Semester Project: Technology and Change in Architecture between 1875 and 1975
Address an issue of technological change in architecture, roughly between 1875-1975; submit your findings as a link to a digital artifact (e.g., blog, website, video, podcast, screencast) hosted somewhere in the internet.
This project responds to several foundational expectations for ARC 331:
- Advanced-level students should have opportunities to increase research and communication skills
- Contemporary educational theory emphasizes the importance of active learning and individual/social construction of knowledge by learners.
- True historical studies are present-tense actions in which a learner interprets and understands past events, rather than seeing “the past” as a mere timeline of static events.
Your work will embrace these ideals by serving as a vehicle through which you will help construct the content of the course and contribute to your colleagues' learning. In other words, rather than seeing ARC 331 as a list of pre-determined subjects to be consumed, you will decide what matters, investigate it, and share your findings with the rest of the class (within certain boundaries put in place by your professor to ensure overall cohesion of the course—and recognizing this as an exercise in knowledge-construction, as well). While aligning with general expectations for individual research in a 300-level humanities course, it also embraces a broader concept of research sources and communication. By deciding what matters, researching it, and presenting it to an audience of your peers, you will not only be studying history, you will be acting as a historian.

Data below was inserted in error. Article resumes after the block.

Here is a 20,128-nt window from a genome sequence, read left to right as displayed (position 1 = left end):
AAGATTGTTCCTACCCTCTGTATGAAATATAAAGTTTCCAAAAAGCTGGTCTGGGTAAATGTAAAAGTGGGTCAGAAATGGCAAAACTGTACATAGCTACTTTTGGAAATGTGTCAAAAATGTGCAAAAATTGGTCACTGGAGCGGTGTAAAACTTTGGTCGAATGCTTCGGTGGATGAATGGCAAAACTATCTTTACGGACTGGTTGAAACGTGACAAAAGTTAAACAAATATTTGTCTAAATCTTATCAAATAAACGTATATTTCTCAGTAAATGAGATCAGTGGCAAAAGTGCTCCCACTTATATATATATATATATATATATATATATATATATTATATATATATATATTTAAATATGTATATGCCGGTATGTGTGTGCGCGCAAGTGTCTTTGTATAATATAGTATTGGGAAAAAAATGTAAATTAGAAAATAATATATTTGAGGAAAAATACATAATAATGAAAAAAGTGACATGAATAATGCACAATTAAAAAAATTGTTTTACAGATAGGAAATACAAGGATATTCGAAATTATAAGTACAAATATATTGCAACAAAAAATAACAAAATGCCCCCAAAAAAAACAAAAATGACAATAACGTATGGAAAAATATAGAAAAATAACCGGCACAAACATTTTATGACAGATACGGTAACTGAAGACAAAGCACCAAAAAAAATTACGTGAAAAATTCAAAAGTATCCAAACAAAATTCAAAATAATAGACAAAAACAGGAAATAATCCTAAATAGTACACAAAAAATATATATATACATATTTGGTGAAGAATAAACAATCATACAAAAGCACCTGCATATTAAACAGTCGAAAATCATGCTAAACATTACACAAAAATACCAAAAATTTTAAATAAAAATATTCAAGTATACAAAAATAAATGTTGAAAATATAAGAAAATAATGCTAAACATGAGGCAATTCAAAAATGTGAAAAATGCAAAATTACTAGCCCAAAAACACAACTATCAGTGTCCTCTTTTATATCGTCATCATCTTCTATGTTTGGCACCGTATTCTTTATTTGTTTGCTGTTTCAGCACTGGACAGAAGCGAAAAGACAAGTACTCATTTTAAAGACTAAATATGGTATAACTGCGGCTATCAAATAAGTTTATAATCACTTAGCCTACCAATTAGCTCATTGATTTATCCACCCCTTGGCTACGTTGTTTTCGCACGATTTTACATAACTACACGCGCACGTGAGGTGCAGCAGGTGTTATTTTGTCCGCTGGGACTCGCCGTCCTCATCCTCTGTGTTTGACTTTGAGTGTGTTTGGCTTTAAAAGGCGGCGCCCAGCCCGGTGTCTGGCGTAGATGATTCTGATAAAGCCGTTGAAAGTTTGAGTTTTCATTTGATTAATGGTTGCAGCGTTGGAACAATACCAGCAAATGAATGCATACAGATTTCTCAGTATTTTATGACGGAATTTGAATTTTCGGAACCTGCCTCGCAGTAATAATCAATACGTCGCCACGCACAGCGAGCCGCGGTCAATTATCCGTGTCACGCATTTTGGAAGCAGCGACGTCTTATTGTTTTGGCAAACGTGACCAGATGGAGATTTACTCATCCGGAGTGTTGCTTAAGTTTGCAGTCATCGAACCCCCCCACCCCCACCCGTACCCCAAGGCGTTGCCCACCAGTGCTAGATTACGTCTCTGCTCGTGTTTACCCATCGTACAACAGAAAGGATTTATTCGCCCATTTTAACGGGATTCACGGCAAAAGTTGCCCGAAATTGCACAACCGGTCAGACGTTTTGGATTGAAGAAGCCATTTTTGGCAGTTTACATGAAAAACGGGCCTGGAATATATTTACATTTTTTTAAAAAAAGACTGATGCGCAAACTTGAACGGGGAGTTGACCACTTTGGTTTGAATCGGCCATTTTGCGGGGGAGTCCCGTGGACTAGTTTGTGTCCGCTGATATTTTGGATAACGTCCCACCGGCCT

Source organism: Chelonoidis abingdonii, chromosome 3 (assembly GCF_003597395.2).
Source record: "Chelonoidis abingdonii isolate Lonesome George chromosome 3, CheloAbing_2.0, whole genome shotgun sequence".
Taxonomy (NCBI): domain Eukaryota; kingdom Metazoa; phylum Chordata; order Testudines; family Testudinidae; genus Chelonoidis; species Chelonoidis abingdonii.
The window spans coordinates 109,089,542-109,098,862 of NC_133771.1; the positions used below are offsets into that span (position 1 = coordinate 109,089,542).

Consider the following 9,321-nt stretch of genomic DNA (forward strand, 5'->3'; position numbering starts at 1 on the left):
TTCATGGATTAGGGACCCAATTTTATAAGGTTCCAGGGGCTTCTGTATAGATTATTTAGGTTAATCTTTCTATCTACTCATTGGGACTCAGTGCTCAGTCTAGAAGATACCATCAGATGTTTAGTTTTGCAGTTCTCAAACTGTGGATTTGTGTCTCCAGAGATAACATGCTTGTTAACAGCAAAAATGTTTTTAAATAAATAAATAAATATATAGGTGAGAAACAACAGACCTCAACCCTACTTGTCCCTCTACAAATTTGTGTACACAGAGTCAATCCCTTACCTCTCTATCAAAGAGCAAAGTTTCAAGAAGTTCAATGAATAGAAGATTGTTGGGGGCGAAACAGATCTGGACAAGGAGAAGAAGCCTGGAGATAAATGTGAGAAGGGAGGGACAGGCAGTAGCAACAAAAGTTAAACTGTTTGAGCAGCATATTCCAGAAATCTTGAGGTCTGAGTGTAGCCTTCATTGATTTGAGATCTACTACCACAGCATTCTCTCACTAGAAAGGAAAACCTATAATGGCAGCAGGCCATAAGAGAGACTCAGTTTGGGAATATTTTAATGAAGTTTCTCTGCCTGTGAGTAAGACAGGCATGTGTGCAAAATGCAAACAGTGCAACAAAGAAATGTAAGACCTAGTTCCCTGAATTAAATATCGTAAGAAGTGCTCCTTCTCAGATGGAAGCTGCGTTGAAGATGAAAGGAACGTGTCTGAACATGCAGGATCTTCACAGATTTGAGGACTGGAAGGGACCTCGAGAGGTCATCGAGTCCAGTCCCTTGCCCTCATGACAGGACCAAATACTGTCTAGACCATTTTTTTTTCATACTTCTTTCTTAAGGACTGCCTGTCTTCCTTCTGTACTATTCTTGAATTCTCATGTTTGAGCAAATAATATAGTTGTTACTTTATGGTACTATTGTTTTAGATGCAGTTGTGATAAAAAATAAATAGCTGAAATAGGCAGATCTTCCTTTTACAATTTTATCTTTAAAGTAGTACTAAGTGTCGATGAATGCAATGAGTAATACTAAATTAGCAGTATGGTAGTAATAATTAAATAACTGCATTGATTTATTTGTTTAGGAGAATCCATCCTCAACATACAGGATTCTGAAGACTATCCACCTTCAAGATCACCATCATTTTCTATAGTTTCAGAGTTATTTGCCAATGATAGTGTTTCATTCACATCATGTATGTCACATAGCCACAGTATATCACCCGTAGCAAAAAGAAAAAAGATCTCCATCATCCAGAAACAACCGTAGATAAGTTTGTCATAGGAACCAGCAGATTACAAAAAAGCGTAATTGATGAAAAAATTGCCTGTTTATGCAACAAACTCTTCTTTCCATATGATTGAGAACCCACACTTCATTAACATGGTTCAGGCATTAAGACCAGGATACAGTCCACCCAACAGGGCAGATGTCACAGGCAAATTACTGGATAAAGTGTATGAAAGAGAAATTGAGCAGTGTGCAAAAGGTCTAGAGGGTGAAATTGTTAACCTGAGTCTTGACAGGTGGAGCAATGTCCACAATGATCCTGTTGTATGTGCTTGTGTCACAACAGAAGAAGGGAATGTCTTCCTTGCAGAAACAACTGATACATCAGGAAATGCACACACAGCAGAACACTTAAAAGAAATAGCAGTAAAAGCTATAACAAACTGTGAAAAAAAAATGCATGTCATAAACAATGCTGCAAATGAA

The learning objectives for this project directly relate to, and build upon, those for the course overall. By successfully completing this project, you will be able to:
- integrate and apply professional terminology specific to technique, style, and structure (knowledge),
- describe the introduction and integration of new technologies (both material and non-material) in architectural practices of/by a particular time, place, specific person/ project (comprehension),
- interpret stylistic and technical change within a specific historical context (comprehension),
- critique the agency of people and technology within the process of design (evaluate),
- show proficiency in the use of at least one digital tool and/or online application (knowledge), and
- participate in the historical enterprise of the class as a whole (evaluate).
These objectives comprise the criteria for assessing your work, which will be done by your professor and some of your peers. Review the rubric below:
Submit your project as a link to a digital artifact hosted somewhere in the internet. Plan your project so that it requires 10-15 minutes of engagement (a written text would be some 2,000-3,000 words; a video, podcast, screencast, or clearly-navigable website that takes 10-15 minutes to navigate would be acceptable; other projects will be likewise considered)
Your topic shall be a part of the history of architecture between ca. 1875-1975. Consider the historical eras/themes we will consider during each lesson in the last half of the class (i.e., the eras in which you’ll conduct your research). For illustrative examples, see calendar.